This month, students all over the world are feeling the added stress of Advanced Placement (AP) exams and AP score reporting.
There are two ways to avoid having your score reported to a college: Canceling vs. Withholding
Canceling AP scores
The option to cancel a score helps a number of students. Perhaps some of those students took an AP course but found that the class didn’t cover all the information on the test, or they didn’t study for the test as much as they should have. (This happens more often than we’d like to think.)
To stop a score or scores from being sent to the college/s indicated on your AP registration/answer sheet, you must send the College Board a Score Cancellation Form — filled out correctly with your parent/guardian’s signature—and mail or fax it to the address on the form by June 15 of the year in which you took the exam.
If you request a score cancellation before you get your score, your exam will not be scored, and a score for that exam will never be available. If you cancel the score after you see the score, that score will be permanently deleted from the College Board records.
Withholding AP scores
Withholding a score means a student may opt not to send a particular score to the college/s you indicated on your answer sheet. Note that unlike a canceled score, a request to withhold your score does not permanently delete it. A withheld AP test score will still be sent to your high school. In addition, it will count in your AP average and will therefore affect AP scholar designations. You may later release the score to one college designated on the AP exam for no additional fee by sending AP Services a signed written request online or by mail/fax before the June 20 deadline.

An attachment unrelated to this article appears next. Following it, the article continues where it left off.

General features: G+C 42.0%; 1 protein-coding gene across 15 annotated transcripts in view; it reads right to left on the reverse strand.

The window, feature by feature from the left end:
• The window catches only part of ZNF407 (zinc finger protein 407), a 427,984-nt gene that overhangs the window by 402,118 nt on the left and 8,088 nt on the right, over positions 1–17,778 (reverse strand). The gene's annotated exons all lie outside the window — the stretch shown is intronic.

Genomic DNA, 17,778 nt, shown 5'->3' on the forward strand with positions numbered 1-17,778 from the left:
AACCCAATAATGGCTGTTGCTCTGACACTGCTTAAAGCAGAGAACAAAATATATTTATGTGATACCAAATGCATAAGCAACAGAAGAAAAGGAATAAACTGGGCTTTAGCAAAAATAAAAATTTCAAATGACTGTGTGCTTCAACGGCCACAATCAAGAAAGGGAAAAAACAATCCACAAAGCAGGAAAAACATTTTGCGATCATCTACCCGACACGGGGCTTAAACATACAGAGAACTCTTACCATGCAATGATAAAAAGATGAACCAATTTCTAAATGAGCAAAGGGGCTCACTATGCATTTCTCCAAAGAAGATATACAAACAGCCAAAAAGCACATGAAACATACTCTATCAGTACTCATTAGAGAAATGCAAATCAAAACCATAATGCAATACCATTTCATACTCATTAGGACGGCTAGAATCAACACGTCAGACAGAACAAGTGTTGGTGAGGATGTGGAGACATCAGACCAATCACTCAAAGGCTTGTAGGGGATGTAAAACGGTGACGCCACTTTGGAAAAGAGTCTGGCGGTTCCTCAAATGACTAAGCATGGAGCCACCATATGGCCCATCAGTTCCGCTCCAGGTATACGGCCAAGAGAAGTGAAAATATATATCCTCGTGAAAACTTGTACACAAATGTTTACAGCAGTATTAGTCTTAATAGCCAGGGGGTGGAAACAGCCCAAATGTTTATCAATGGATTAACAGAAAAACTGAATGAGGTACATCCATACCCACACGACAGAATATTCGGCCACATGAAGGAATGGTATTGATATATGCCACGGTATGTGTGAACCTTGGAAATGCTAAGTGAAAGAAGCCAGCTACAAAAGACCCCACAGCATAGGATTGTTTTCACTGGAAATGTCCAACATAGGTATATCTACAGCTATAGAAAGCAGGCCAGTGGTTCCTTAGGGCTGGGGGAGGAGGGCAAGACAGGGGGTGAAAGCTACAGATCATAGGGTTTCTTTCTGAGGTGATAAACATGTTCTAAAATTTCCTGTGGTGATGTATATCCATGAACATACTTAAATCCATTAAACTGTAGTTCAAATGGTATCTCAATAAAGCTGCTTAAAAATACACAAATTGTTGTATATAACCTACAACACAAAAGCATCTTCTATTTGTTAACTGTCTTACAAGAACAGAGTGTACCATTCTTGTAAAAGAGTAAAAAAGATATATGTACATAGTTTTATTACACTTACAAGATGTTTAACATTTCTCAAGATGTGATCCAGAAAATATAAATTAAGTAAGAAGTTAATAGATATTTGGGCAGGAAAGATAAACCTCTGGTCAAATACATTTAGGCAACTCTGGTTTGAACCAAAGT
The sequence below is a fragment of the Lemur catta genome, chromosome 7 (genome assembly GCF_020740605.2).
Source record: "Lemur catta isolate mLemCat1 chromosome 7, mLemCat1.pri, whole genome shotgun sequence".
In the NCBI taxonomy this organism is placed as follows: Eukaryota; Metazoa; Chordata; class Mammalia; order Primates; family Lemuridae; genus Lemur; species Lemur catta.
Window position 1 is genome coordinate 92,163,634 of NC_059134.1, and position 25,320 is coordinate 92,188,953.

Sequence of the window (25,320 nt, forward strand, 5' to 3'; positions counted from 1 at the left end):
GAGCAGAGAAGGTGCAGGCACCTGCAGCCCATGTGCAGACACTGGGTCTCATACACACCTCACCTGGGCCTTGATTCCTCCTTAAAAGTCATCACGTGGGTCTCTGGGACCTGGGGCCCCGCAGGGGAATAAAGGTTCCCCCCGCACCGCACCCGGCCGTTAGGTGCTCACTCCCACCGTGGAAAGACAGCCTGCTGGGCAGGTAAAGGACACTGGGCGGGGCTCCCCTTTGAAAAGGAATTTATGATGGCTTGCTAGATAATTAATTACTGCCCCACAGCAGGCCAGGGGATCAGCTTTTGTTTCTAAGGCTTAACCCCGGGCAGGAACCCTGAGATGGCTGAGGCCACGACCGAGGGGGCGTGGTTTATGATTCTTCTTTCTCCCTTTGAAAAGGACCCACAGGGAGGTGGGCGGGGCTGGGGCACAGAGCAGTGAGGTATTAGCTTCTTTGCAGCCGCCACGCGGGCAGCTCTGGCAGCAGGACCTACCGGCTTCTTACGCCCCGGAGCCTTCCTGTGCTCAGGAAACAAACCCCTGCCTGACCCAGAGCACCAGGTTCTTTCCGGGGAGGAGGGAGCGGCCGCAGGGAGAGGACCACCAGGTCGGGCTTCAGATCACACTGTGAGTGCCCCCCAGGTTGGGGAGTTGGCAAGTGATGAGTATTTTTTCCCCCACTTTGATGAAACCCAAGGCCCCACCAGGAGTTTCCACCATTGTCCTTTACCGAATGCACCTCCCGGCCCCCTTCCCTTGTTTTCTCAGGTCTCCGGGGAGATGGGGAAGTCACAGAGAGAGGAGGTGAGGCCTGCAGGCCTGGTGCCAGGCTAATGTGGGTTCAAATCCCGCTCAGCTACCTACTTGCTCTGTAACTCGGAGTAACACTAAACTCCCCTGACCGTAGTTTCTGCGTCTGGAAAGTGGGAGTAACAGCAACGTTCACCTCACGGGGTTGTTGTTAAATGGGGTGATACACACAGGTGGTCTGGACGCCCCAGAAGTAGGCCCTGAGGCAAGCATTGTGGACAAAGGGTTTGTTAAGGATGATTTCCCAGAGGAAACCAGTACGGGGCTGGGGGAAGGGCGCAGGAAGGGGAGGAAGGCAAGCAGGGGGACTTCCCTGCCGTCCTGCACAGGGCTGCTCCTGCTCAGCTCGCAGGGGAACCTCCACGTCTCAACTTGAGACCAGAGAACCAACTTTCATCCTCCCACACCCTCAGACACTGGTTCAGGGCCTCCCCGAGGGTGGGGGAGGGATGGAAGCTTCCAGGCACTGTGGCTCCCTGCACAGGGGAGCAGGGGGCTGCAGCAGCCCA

To withhold a score, you must notify the College Board by sending them a Score Withholding Form —filled out correctly with your parent/guardian’s signature—and mail or fax it to the address on the form by June 15 of the year in which you took the exam. The fee to withhold an AP score is $10 per score per college.
We at International College Counselors suggest not sending your scores to any colleges at the time you take the test.
Our reasoning is as follows: with your test, as explained to our consultants by an AP representative, you only get to send your scores to one school for free; any others are $15. In other words, if you choose to withhold your scores from the colleges until you see them, you’re only “losing” $15. Ultimately, you only need to send an official score report to the college at which you enroll. At the application stage, you only need to self-report the scores, and you can pick and choose which ones you report. International College Counselors’ clients are guided by their advisor as to which scores to report in their applications.
Make sure you keep a copy of all your correspondence with the College Board.